Today’s guest post is by Pat Nichols,  who does business as Transition Leadership International, LLC. He serves civic sector organizations facing major strategic transitions–start-ups, turnarounds, mergers etc., as interim CEO or as a consultant.

These are tumultuous time and good people often behave badly in times of turmoil.  Some engage in back stabbing, rationalizing that someone else is about to stab them.  Some exclude key people on important issues because those others “would only obstruct progress.”  Some conduct whispering campaigns.  Some use anger as a weapon.  Almost universally, they impute the worst possible motives to one another with the claim that only a villain would behave in the way those others do.

The brief reflections here are based upon 14 years of leading nonprofit/NGO turnarounds, primarily as interim CEO.

When a leader takes responsibility for calming the roiled seas and charting a new course, it seems to me s/he will derive great advantage from several key attributes and behaviors:

Listening:  People have to tell their tales, in part to justify behavior that they know is less than exemplary.  They need to vent and, then, to create new, better stories.

Calm:  People will try to draw the leader’s anxiety to the level of their own, as a sort of emotional vindication.  By exuding calm the leader can do much to reduce the turmoil.

Rule setting:  I find it useful to ask people to tell their stories in ways that don’t point fingers at others.  Most won’t be able to do it, but the request sets a tone and gives the leader a way of tamping things down when the rhetoric becomes too intense.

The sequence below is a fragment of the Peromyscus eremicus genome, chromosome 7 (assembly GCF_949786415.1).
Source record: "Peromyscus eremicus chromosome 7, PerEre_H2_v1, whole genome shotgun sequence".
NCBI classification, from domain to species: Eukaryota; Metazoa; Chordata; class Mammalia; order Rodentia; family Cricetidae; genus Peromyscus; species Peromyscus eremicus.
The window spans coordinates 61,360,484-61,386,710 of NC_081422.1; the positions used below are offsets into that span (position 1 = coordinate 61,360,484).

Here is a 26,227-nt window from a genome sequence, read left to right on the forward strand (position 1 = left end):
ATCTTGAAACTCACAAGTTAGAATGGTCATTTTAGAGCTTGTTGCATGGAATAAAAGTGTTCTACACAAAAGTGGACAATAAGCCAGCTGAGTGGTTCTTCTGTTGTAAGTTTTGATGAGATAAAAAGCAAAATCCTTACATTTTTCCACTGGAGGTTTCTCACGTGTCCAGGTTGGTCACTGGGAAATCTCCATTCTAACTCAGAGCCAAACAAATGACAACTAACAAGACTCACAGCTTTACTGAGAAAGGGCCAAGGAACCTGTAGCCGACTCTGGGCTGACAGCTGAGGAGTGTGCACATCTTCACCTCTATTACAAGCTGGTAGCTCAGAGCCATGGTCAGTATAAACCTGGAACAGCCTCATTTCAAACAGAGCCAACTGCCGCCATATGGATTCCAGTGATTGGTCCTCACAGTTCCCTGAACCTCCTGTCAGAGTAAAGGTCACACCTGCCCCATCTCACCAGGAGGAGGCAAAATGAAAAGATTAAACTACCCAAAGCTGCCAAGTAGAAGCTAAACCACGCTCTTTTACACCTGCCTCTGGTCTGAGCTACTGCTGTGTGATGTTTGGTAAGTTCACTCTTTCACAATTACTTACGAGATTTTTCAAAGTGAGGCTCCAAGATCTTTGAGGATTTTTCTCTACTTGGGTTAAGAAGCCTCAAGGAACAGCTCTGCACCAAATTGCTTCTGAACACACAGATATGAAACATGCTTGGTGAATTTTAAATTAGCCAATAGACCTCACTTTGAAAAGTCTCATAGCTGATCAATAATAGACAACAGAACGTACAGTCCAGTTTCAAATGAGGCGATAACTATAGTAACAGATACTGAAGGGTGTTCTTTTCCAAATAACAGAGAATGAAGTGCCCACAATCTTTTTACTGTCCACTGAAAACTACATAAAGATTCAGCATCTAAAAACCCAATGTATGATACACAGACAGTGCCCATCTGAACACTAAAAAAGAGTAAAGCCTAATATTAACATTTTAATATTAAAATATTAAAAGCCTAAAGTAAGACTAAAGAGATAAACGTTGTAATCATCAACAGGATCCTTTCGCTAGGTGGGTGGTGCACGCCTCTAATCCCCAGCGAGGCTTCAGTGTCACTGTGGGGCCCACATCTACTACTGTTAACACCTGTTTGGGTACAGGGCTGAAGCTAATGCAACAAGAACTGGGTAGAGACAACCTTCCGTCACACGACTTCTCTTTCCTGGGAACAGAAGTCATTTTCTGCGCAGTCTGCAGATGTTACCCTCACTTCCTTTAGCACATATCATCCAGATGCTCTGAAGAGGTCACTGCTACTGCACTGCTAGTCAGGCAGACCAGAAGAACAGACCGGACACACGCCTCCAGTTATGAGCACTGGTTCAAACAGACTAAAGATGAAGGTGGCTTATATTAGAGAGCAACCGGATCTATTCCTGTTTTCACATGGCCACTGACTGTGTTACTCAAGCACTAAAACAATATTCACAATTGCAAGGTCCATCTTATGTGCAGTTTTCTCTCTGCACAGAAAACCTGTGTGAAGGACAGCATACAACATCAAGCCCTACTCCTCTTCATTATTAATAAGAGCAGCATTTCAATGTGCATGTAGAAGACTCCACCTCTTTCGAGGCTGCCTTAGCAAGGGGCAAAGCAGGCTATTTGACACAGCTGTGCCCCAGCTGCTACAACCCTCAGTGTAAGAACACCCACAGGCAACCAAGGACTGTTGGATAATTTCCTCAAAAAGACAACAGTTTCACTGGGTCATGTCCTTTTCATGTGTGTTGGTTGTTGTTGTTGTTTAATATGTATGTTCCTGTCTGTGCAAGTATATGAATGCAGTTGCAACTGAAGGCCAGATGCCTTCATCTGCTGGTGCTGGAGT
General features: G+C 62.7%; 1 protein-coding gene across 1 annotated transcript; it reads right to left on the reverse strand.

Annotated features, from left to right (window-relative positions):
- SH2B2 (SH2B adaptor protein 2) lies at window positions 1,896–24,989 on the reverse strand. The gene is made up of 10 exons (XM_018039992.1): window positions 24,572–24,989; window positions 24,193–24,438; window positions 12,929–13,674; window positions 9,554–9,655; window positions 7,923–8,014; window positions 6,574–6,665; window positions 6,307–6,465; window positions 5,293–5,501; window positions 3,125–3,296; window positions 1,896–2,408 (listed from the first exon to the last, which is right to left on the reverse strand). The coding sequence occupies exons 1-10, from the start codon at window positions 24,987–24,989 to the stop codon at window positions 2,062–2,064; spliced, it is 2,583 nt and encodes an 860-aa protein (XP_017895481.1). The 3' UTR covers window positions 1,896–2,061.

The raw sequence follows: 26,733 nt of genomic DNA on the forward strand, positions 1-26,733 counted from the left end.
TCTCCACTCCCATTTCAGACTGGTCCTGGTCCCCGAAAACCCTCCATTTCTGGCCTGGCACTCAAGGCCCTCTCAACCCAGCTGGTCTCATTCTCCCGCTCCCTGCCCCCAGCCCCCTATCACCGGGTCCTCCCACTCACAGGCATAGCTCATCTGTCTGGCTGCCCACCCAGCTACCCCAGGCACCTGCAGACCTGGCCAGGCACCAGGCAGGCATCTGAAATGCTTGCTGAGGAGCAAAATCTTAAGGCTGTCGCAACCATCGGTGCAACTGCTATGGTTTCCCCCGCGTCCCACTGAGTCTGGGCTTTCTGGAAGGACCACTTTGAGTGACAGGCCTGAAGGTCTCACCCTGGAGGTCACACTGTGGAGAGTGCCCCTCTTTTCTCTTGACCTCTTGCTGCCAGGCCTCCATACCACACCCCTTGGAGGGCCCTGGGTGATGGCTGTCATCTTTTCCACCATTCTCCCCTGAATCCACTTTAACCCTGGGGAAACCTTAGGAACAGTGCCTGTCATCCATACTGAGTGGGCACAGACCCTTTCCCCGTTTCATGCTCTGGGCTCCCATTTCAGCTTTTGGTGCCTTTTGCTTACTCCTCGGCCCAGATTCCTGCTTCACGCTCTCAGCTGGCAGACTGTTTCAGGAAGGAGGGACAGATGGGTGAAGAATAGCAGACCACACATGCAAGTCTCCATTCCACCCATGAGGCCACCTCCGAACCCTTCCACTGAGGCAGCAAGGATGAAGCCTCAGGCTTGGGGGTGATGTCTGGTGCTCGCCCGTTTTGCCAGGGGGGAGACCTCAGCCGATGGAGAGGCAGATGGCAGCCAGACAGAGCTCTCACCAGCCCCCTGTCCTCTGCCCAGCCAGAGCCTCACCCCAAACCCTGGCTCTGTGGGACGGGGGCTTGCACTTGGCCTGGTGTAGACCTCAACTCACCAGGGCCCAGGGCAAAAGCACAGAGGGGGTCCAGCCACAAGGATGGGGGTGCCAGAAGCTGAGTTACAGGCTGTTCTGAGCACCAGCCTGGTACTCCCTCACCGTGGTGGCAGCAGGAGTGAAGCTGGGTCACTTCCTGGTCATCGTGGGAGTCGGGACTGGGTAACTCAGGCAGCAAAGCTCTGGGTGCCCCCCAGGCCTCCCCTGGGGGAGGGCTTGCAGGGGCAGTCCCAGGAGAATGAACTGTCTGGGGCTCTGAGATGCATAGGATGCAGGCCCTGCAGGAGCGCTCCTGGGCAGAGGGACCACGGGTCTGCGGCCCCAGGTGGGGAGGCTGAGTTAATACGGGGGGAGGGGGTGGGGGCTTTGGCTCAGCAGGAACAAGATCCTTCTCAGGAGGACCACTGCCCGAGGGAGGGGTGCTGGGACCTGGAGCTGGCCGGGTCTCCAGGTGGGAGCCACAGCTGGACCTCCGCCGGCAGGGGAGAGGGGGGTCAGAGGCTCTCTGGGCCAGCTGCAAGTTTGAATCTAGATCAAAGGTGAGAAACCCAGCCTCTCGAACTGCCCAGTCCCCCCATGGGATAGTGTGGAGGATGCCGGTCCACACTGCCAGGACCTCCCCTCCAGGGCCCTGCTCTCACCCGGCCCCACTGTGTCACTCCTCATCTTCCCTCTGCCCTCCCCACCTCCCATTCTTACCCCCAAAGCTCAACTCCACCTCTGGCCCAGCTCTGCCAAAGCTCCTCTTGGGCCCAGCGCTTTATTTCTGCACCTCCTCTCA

Selective affirmation:  This is right out of Psychology 101.  It seems to me the leader needs to affirm the emotions without affirming the conclusions [e.g., “That must have been very hurtful to you. I wonder how the other person perceived it.”]

Discouraging attribution of motives:  People often want to reinforce their positions by ascribing evil intent to their adversaries (e.g. “the only reason she would have done that was that she is after me.”  Once those motives take on an aura of truth any bad behavior on the speaker’s part becomes an act of virtue—because fighting evil is inherently virtuous.  So, I think it is important to directly, if gently, confront this.  (I try to use phrases like, “I understand why, seeing the facts as you do, you would come to that conclusion.  But, isn’t it possible that his motive was…).

Trust:  It is important that the leader not jump to conclusions, that s/he assume that each person involved is both well meaning and reasonable.

Mitigate risks:  That said, some people will prove that they don’t deserve the trust.  If most people think that Blackbeard is a cut throat there’s a pretty good chance he is.  So, though, both Blackbeard and the organization may benefit from trust, nonetheless, it would be wise to think about how cut throat behavior might damage the organization.  The leader can, then, be prepared in advance to deal with it.

Tie everything to mission and values:  Finally, and perhaps most importantly, people, in working, want to identify with a mission and a set of values.  In turmoil, lots of other values and emotions get in the way.  It seems to me the leader should be constantly puling conversations back to the mission and the core (or aspirational) values of the organization.  (e.g “I understand why you did that, but if we’re committed to a transparent and supportive workplace aren’t there other approaches available?”).

Almost everyone actually wants to behave honorably, in my experience.  However, in situations of turmoil the models and expectations often get distorted and doing the right thing actually comes to seem inconsistent with the organizational norms.  Thus, treating others well can seem too risky. Approaches like the ones above have been useful for me in trying to build a healthy organizational culture.